Need to tackle ecological emergency underlined as swift nests decline in city

Published: Wednesday, 26th October 2022

Swift nest numbers are declining in the city of Oxford, underlining the need for action as Oxford City Council reaffirms its commitment to address the ecological emergency.

The decline has been reported in the 2022 survey from the Oxford Swift City project which found that there are 20% fewer swift nests in Oxford City than in 2021. 

Swifts, which are the fastest bird in level flight and are capable of reaching a top speed of 69mph, have experienced a serious decline in recent decades. Across the UK Swift breeding population decreased by 51% from 1995 to 2015.

The Oxford Swift City project, was established in 2017 when Oxford became England’s first “Swift City”, and aims to improve the outlook for swifts in Oxford, as well as raise local awareness of the many ways that we can help them.

2022 swift survey

Each year the Oxford Swift City project surveys swift nests across the city. The survey aims to identify where swifts are nesting in the city, and identify any trends in the numbers of breeding swifts.

The 2022 survey has found that there are 20% fewer swift nests in Oxford City, when compared with the previous year. Overall across the city the number of swift nests decreased from 101 to 83 nests, and the number of low-flying swifts has decreased by 12% overall.

While some colonies of nests are still strong – in 2022 the tower of the Natural History Museum, recorded its highest number of fledglings since 2008 – most swift nests and holes are in the roofs of residential houses and are blocked up when property owners carry out repairs.

Supporting swifts in Oxford

In order to help the swift population, the project is encouraging residents to install swift nest boxes to give the birds alternative homes. The team is currently working with residents in Cowley to install nest boxes in an area where the annual survey identified a cluster of swift nests in a few adjacent streets.  The hope is that, by providing secure nests for them, this will help that colony of swifts to maintain its number and perhaps grow.

The Oxford Swift City Group consists of volunteers and is supported by the RSPB. Anyone who would like to volunteer for next year’s survey or would like more information on installing swift nest boxes can contact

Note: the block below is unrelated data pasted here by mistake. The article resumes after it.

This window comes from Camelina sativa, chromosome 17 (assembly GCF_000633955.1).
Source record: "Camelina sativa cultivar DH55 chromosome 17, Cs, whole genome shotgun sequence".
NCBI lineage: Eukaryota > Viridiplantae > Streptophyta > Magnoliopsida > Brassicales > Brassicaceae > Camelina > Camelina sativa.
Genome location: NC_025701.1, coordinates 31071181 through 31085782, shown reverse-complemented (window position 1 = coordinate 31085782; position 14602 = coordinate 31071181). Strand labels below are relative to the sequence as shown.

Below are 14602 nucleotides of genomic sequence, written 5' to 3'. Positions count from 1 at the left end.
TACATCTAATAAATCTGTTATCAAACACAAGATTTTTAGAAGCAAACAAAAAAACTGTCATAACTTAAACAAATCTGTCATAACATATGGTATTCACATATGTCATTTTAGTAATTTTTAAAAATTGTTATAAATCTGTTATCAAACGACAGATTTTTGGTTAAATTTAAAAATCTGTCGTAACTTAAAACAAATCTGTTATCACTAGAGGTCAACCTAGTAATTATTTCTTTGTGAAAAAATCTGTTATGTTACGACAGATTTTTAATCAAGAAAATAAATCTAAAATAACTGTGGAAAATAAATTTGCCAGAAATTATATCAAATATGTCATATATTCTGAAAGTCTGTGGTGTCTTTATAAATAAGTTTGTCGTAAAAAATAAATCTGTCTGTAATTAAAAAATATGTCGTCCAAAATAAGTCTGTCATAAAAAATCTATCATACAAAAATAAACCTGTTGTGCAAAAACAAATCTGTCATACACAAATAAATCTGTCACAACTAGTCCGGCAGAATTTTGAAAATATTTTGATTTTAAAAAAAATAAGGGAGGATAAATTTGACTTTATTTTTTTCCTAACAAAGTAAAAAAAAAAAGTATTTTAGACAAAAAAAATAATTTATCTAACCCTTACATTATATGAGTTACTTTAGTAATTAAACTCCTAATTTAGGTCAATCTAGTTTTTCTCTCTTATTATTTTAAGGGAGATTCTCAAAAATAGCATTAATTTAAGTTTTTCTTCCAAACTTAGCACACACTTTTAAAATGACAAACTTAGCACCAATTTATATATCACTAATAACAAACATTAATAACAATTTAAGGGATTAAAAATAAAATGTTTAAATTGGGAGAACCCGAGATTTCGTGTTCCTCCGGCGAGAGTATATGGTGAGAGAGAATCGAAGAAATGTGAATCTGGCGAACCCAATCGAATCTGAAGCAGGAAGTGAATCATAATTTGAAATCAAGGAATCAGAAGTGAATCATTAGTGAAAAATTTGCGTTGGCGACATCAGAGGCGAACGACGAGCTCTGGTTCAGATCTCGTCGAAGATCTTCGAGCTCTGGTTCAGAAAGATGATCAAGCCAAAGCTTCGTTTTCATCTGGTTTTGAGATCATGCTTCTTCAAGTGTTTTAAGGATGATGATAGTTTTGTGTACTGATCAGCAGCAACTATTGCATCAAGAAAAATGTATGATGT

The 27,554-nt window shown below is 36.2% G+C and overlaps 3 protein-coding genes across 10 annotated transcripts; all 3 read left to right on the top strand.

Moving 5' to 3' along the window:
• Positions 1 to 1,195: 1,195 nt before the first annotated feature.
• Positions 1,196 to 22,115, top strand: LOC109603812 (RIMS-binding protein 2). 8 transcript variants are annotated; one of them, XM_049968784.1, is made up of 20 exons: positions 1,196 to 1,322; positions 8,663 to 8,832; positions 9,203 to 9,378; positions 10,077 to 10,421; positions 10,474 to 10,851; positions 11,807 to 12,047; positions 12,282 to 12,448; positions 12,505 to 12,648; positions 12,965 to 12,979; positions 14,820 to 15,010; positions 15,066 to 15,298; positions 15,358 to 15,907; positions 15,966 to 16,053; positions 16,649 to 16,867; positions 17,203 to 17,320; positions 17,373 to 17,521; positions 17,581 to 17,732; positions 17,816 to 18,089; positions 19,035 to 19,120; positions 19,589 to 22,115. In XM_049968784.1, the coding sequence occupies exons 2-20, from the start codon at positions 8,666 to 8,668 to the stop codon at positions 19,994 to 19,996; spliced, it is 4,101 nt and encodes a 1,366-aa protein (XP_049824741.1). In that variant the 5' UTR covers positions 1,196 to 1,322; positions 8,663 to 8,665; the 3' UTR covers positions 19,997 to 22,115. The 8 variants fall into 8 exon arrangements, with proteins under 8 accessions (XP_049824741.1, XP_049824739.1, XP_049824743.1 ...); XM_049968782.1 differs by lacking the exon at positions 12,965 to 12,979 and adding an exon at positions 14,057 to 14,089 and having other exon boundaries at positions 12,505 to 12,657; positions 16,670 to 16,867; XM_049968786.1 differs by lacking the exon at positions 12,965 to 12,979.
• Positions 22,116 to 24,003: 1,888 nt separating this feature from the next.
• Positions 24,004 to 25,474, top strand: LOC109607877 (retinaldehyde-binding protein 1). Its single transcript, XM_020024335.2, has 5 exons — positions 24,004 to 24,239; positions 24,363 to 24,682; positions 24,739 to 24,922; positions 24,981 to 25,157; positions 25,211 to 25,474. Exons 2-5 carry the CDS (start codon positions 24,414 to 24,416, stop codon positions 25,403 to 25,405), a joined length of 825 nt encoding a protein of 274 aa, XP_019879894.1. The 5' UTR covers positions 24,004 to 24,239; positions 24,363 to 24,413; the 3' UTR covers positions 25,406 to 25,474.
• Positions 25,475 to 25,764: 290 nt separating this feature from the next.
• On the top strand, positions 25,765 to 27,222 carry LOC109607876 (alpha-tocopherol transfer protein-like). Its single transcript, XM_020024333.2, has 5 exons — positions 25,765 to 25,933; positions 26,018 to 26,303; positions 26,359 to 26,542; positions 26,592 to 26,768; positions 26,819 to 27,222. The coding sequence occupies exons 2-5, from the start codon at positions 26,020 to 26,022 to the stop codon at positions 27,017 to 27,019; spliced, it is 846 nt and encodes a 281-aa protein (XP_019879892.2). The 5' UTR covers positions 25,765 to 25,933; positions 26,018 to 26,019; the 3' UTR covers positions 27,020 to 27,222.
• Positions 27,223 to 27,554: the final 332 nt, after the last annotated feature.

Oxford’s ecological and climate emergency

The new data follows Oxford City Council reaffirming its commitment to addressing ecological emergency at its Council meeting earlier this month.

The motion recognises that:

  • Nature is declining faster than at any previous time and urgent action must be taken to reverse this trend
  • A thriving natural environment underpins a healthy, prosperous society,
  • The nature and climate crises are intrinsically linked, and we cannot tackle one without taking action on the other.

Supporting unique species such as swifts is key in preventing the decline of nature within the city.

Following the motion, the Council will be working on a report on the options for an evidence-based strategy and action plan to tackle the ecological emergency, as well as a report on the progress made so far.

“Earlier this month Oxford City Council reaffirmed our commitment to addressing Oxford’s ecological emergency. Now, this most recent report on declining swift nests further highlights our need to take action to protect wildlife in our city. The Swift City project, which is supported by the Council, is working to help swifts thrive. Anyone can get involved by asking their neighbours, employers or landlords to install a swift box.”
Councillor Imogen Thomas, Cabinet Member for Zero Carbon Oxford and Climate Justice

“After a decline in nest numbers, this project continues to illustrate the need for Oxford to remain a ‘Swift City'.”
Daniel Widdowson, senior conversation officer for the RSPB